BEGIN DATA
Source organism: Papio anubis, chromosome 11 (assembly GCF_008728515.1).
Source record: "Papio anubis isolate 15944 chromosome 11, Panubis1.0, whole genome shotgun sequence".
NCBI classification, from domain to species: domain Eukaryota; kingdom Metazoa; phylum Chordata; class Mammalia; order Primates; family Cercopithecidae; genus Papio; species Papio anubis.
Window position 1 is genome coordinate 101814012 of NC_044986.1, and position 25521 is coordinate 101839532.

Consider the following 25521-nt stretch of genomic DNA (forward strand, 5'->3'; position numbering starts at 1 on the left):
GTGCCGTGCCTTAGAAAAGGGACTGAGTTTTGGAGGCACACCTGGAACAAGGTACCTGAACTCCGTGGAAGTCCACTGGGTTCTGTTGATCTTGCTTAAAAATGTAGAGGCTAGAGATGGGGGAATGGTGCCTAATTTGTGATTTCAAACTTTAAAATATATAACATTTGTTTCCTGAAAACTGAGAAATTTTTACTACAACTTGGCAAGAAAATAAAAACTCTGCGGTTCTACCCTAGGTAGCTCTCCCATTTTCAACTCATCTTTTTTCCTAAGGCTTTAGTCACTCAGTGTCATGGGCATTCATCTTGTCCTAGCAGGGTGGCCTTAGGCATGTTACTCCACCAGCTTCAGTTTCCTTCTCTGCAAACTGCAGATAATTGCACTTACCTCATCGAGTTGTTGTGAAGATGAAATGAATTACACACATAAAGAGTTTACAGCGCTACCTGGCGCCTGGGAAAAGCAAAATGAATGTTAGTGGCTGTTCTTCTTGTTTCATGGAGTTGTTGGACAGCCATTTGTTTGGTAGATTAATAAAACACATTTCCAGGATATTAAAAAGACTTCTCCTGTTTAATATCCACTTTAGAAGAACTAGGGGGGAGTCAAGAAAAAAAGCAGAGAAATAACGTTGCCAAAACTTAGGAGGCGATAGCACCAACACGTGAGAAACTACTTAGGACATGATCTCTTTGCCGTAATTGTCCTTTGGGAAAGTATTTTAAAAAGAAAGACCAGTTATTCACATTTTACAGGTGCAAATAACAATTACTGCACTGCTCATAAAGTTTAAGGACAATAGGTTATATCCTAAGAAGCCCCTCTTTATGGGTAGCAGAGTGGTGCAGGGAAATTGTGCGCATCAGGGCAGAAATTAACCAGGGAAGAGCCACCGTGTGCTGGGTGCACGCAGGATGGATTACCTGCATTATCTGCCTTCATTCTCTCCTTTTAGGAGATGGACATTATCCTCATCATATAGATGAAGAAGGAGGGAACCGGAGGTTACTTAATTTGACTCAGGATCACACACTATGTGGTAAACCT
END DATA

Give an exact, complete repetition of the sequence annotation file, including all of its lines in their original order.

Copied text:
Source organism: Papio anubis, chromosome 11 (assembly GCF_008728515.1).
Source record: "Papio anubis isolate 15944 chromosome 11, Panubis1.0, whole genome shotgun sequence".
NCBI classification, from domain to species: domain Eukaryota; kingdom Metazoa; phylum Chordata; class Mammalia; order Primates; family Cercopithecidae; genus Papio; species Papio anubis.
Window position 1 is genome coordinate 101814012 of NC_044986.1, and position 25521 is coordinate 101839532.

Consider the following 25521-nt stretch of genomic DNA (forward strand, 5'->3'; position numbering starts at 1 on the left):
GTGCCGTGCCTTAGAAAAGGGACTGAGTTTTGGAGGCACACCTGGAACAAGGTACCTGAACTCCGTGGAAGTCCACTGGGTTCTGTTGATCTTGCTTAAAAATGTAGAGGCTAGAGATGGGGGAATGGTGCCTAATTTGTGATTTCAAACTTTAAAATATATAACATTTGTTTCCTGAAAACTGAGAAATTTTTACTACAACTTGGCAAGAAAATAAAAACTCTGCGGTTCTACCCTAGGTAGCTCTCCCATTTTCAACTCATCTTTTTTCCTAAGGCTTTAGTCACTCAGTGTCATGGGCATTCATCTTGTCCTAGCAGGGTGGCCTTAGGCATGTTACTCCACCAGCTTCAGTTTCCTTCTCTGCAAACTGCAGATAATTGCACTTACCTCATCGAGTTGTTGTGAAGATGAAATGAATTACACACATAAAGAGTTTACAGCGCTACCTGGCGCCTGGGAAAAGCAAAATGAATGTTAGTGGCTGTTCTTCTTGTTTCATGGAGTTGTTGGACAGCCATTTGTTTGGTAGATTAATAAAACACATTTCCAGGATATTAAAAAGACTTCTCCTGTTTAATATCCACTTTAGAAGAACTAGGGGGGAGTCAAGAAAAAAAGCAGAGAAATAACGTTGCCAAAACTTAGGAGGCGATAGCACCAACACGTGAGAAACTACTTAGGACATGATCTCTTTGCCGTAATTGTCCTTTGGGAAAGTATTTTAAAAAGAAAGACCAGTTATTCACATTTTACAGGTGCAAATAACAATTACTGCACTGCTCATAAAGTTTAAGGACAATAGGTTATATCCTAAGAAGCCCCTCTTTATGGGTAGCAGAGTGGTGCAGGGAAATTGTGCGCATCAGGGCAGAAATTAACCAGGGAAGAGCCACCGTGTGCTGGGTGCACGCAGGATGGATTACCTGCATTATCTGCCTTCATTCTCTCCTTTTAGGAGATGGACATTATCCTCATCATATAGATGAAGAAGGAGGGAACCGGAGGTTACTTAATTTGACTCAGGATCACACACTATGTGGTAAACCT